Plot doesn't look good from pp_check() in brms

Hi all,

I ran a linear mixed model with brms and checked the plot from pp_check(). I’m not very familiar with bayesian analysis, so this might be a dumb question.

What should I do if there seems to be a big discrepancy between y and y rep. What does this discrepancy mean? Can I go with this model? If not, how should I resolve the discrepancy?

Here’s my model and the plot from pp_check(), in case these matter:

model  <- brm(rating ~  a*b*c + (1|subjectID), 
                                       family = gaussian(), data = data, save_pars = save_pars(all=TRUE),
                                       cores = 2, chains = 2, iter = 10000, warmup = 5000,
                                       prior  = set_prior('student_t(3, 0, 2.5)', class = 'b'))

pp_check(model, "dens_overlay")

Thank you!

Here your data are bimodal and your modeled response is not. This suggests that either the random component of the response is itself bimodal, which can be achieved in brms using a custom family that is a mixture of two distributions (rather than a single Gaussian as in your model), or that your model is missing a key covariate that can distinguish which mode a point is likely to fall into. Faced with this PPC, I would suggest first examining the sets of points whose response is greter than about 3.5 and the set of points whose response is less than about 3 to see whether I overlooked anything obvious that could differentiate those sets of points. If not, I would consider modeling the response as a mixture of two Gaussians.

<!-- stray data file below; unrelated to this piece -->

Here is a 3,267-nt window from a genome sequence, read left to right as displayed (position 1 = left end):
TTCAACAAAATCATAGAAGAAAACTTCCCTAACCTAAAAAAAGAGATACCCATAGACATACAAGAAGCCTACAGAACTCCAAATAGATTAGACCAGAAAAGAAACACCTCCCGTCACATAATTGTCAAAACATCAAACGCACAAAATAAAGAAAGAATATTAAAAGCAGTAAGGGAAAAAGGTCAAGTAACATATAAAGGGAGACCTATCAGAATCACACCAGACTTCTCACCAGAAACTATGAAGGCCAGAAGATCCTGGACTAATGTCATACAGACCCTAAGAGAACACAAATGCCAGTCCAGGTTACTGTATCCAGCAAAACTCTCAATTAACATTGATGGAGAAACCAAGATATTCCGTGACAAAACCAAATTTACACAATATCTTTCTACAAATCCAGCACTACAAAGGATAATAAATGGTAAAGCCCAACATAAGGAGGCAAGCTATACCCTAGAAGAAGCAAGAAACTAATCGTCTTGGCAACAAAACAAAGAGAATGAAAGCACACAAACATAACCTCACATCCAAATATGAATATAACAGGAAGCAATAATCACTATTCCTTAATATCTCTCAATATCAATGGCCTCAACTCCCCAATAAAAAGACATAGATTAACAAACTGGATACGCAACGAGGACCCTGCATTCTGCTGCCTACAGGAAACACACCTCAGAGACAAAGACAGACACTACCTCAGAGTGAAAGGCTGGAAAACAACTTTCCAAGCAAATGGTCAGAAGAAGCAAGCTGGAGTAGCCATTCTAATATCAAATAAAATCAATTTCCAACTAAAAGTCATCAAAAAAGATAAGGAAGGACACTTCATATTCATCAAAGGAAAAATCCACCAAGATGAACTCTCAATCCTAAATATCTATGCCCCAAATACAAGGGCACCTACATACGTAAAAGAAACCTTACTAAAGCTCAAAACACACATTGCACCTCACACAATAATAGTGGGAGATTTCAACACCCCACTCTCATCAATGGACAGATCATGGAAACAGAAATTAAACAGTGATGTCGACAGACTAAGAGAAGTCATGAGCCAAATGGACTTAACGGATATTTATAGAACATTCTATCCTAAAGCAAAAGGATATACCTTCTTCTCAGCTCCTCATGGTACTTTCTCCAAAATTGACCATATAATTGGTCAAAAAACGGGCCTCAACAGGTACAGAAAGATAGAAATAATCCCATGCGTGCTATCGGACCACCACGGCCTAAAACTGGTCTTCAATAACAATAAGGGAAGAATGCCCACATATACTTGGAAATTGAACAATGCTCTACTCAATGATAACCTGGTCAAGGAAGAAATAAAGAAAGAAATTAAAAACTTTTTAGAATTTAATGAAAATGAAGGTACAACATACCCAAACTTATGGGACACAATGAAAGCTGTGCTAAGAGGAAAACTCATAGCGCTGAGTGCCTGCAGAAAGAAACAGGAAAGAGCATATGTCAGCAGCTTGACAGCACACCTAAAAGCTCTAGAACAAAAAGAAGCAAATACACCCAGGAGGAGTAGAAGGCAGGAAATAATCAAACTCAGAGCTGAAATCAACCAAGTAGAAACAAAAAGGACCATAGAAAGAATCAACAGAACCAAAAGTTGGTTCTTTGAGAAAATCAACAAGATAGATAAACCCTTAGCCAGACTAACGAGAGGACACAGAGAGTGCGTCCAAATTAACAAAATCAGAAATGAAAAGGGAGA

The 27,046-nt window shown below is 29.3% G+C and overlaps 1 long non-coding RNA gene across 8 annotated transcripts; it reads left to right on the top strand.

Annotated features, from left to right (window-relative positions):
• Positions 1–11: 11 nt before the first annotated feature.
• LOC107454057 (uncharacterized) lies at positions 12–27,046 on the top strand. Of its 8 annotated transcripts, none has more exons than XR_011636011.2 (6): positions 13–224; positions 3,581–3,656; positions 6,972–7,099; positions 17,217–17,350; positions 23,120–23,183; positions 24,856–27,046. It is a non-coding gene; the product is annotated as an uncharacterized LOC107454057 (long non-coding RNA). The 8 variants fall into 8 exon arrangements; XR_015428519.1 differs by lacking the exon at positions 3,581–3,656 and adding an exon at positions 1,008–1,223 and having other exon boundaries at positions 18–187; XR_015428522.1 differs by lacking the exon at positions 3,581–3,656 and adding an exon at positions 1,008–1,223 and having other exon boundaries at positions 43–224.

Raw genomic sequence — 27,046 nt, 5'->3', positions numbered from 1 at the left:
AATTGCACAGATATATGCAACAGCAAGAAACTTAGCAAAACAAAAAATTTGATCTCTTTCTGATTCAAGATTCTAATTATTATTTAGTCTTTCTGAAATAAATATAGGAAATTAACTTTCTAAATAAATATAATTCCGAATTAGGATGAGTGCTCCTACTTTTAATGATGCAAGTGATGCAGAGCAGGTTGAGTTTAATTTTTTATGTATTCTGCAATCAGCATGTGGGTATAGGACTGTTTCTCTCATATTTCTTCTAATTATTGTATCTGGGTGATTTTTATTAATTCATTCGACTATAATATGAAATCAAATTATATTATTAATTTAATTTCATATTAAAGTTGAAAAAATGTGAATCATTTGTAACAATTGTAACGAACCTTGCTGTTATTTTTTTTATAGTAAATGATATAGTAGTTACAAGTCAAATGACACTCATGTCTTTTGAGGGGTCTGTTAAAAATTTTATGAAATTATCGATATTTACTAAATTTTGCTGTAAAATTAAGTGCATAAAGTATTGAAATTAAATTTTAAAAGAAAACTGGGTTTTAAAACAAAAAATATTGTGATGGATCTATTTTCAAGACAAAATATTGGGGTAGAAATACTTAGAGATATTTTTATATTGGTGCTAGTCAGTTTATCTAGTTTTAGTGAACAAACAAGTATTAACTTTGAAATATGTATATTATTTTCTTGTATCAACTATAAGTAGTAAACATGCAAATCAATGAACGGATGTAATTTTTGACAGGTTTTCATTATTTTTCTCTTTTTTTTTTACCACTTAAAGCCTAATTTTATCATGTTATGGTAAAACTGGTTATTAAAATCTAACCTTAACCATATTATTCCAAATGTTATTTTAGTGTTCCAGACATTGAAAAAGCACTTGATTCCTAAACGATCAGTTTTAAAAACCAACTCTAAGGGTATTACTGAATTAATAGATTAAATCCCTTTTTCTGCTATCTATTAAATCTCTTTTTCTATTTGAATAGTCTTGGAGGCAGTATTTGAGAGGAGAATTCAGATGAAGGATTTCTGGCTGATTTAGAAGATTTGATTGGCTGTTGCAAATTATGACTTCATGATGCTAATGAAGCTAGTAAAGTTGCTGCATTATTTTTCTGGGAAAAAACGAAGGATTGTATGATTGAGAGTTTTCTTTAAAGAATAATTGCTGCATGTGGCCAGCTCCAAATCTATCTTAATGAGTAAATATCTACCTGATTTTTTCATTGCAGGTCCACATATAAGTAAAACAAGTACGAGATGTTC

@jsocolar answer is good. I would also be curious as to what your response variable rating is. Is it a continuous unbounded variable? Based on the density plot for the posterior predictive check, I would hazard a guess that it is a variable that is bounded at 0 on the lower end and maybe 5 on the upper end? Is it continuous or discrete? What does pp_check(model, type="hist") look like?

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Building off of @jd_c, your rating variable looks like it might be ordinal. If so, you might consider ditching the conventional Gaussian likelihood for an ordinal model (see here).